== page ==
What are the Different Types of Medical Transportation?

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  • Written By: Barbara R. Cochran
  • Edited By: C. Wilborn
  • Last Modified Date: 11 September 2019
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Many types of medical transportation services are available to different kinds of patients. Most of them are available on call, 24 hours a day, 365 days a year. The medical transportation service chosen depends on whether services requested are emergency or non-emergency, and whether the service is needed for local, long-distance national, or international transport. The appropriate medical transportation service also depends on a patient’s condition or disability.

Local ambulance companies transport patients to nearby hospitals when they experience a life-threatening medical emergency, or when they are having severe psychiatric issues. In general, emergency medical technicians and paramedics who have expertise in various life-saving techniques are on board the ambulance with the patient during transport. If a patient needs to be transported from the hospital to which he or she has been taken to another hospital several miles away for rapid and appropriate medical intervention, he or she will most likely be transported in a life flight helicopter. An emergency air ambulance is used when someone needs to be rushed to a hospital that is several states away, or to a foreign country, in order to get the necessary treatment or procedure.


In non-emergency life support situations, what determines the appropriateness of a medical transportation service is the nature of a patient’s ongoing disability. The patient may be quite ill, may not be ambulatory, or might otherwise be physically impaired at the time of a scheduled trip to a medical facility or provider’s office. A wheelchair accessible transport or medical taxi van is usually appropriate for non-ambulatory patients in non-emergency situations. Non-emergency medical transportation in an ambulance or medical transport van might also be indicated when someone has to be transferred from one medical or nursing home facility to another on a gurney or stretcher.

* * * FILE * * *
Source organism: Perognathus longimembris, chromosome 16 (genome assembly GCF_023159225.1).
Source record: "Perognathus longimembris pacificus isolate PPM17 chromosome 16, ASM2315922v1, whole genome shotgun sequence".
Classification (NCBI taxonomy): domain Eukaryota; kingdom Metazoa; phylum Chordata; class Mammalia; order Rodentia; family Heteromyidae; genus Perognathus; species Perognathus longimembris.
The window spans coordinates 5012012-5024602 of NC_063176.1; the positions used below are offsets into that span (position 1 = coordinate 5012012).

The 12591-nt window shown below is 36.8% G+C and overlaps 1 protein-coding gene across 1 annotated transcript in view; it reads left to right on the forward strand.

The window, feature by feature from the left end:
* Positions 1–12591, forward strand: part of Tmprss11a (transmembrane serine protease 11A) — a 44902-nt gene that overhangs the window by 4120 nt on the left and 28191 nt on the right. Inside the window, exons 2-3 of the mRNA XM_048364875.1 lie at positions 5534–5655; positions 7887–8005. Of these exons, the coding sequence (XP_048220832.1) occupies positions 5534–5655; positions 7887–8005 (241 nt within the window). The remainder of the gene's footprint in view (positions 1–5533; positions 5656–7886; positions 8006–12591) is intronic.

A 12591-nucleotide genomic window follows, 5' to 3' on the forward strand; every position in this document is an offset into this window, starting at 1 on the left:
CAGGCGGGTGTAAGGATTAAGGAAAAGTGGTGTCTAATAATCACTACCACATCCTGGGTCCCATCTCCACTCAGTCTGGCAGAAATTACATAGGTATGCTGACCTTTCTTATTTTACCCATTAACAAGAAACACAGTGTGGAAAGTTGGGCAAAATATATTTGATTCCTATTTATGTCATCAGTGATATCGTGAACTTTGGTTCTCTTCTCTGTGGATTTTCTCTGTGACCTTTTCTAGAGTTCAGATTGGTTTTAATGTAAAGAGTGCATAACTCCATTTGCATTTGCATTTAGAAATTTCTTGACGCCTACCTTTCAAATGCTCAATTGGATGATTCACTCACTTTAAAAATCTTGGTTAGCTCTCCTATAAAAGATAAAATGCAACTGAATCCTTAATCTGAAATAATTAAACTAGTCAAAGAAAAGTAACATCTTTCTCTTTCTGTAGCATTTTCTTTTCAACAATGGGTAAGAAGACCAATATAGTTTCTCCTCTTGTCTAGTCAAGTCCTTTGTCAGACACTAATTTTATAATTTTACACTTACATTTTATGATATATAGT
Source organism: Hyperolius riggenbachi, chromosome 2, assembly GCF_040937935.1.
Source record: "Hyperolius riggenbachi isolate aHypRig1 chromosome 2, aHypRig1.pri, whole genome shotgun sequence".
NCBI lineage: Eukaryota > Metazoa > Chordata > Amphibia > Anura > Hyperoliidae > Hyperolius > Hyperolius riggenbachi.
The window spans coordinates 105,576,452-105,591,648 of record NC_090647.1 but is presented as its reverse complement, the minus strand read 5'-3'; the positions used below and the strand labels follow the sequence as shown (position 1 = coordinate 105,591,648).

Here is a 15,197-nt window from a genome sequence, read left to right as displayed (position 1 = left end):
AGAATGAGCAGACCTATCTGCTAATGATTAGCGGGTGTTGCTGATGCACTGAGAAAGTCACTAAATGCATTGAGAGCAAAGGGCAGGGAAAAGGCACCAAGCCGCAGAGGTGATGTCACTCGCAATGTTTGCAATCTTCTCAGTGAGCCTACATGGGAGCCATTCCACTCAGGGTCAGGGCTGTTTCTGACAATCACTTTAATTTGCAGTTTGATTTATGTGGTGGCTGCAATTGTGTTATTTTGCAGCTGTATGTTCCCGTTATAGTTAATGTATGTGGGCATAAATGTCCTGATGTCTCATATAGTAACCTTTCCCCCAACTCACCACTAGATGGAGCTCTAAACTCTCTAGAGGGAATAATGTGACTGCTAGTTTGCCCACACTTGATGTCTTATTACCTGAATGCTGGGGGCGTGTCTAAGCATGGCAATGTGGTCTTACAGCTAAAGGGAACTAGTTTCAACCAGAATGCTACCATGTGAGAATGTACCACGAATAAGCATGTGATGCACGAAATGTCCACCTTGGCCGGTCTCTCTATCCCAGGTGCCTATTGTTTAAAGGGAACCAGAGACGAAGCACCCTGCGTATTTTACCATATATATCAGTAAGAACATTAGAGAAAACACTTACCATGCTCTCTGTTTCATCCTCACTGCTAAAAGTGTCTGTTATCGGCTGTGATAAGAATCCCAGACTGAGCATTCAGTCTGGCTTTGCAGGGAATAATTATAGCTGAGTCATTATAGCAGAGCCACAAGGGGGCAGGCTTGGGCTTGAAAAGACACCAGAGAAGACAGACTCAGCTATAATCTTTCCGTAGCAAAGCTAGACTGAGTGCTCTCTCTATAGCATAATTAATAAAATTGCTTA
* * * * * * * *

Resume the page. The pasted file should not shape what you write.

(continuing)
In some cases, community mental health centers that serve a large patient population lease or own fleets of vans and automobiles. The vehicles are used to bring patients who cannot afford a car and have no access to bus service, or who for physical or age reasons are unable to drive, to the mental health facility. They may also be used for transportation to outside medical appointments. In that way, psychiatric patients can get every kind of medical care they need.

Private medical transportation services may or may not be covered by Medicaid, Medicare, or private health care insurance plans. They often charge private individuals who contact them directly to make use of their services higher fees than they charge hospitals and nursing homes. Trips are usually covered in part by insurance if they are deemed to have been medically necessary. Ambulance service to a hospital is generally considered a medically necessary service, while a trip to a doctor’s office usually is not.


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